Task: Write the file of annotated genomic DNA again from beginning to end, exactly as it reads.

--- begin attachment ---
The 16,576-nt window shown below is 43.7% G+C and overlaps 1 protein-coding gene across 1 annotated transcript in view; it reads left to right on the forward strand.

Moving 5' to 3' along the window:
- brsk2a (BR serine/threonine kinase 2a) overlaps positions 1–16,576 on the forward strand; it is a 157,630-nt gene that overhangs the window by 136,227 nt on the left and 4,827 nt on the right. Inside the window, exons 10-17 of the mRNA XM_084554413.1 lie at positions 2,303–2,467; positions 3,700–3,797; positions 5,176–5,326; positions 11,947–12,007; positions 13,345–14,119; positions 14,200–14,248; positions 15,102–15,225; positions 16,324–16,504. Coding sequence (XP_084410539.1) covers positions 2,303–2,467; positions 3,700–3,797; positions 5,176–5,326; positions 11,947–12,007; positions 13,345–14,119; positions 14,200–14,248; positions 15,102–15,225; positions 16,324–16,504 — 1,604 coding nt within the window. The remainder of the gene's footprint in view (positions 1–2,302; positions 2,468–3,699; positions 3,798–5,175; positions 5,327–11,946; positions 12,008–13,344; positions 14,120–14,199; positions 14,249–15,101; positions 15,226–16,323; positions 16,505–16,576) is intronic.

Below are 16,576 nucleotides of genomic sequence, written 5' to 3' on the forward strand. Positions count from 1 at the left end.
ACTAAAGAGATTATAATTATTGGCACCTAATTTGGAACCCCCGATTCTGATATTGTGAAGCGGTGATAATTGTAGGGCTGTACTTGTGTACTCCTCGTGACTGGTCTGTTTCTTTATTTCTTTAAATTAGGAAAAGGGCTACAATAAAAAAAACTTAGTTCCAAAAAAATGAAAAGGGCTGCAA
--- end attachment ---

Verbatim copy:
The 16,576-nt window shown below is 43.7% G+C and overlaps 1 protein-coding gene across 1 annotated transcript in view; it reads left to right on the forward strand.

Moving 5' to 3' along the window:
- brsk2a (BR serine/threonine kinase 2a) overlaps positions 1–16,576 on the forward strand; it is a 157,630-nt gene that overhangs the window by 136,227 nt on the left and 4,827 nt on the right. Inside the window, exons 10-17 of the mRNA XM_084554413.1 lie at positions 2,303–2,467; positions 3,700–3,797; positions 5,176–5,326; positions 11,947–12,007; positions 13,345–14,119; positions 14,200–14,248; positions 15,102–15,225; positions 16,324–16,504. Coding sequence (XP_084410539.1) covers positions 2,303–2,467; positions 3,700–3,797; positions 5,176–5,326; positions 11,947–12,007; positions 13,345–14,119; positions 14,200–14,248; positions 15,102–15,225; positions 16,324–16,504 — 1,604 coding nt within the window. The remainder of the gene's footprint in view (positions 1–2,302; positions 2,468–3,699; positions 3,798–5,175; positions 5,327–11,946; positions 12,008–13,344; positions 14,120–14,199; positions 14,249–15,101; positions 15,226–16,323; positions 16,505–16,576) is intronic.

Below are 16,576 nucleotides of genomic sequence, written 5' to 3' on the forward strand. Positions count from 1 at the left end.
ACTAAAGAGATTATAATTATTGGCACCTAATTTGGAACCCCCGATTCTGATATTGTGAAGCGGTGATAATTGTAGGGCTGTACTTGTGTACTCCTCGTGACTGGTCTGTTTCTTTATTTCTTTAAATTAGGAAAAGGGCTACAATAAAAAAAACTTAGTTCCAAAAAAATGAAAAGGGCTGCAA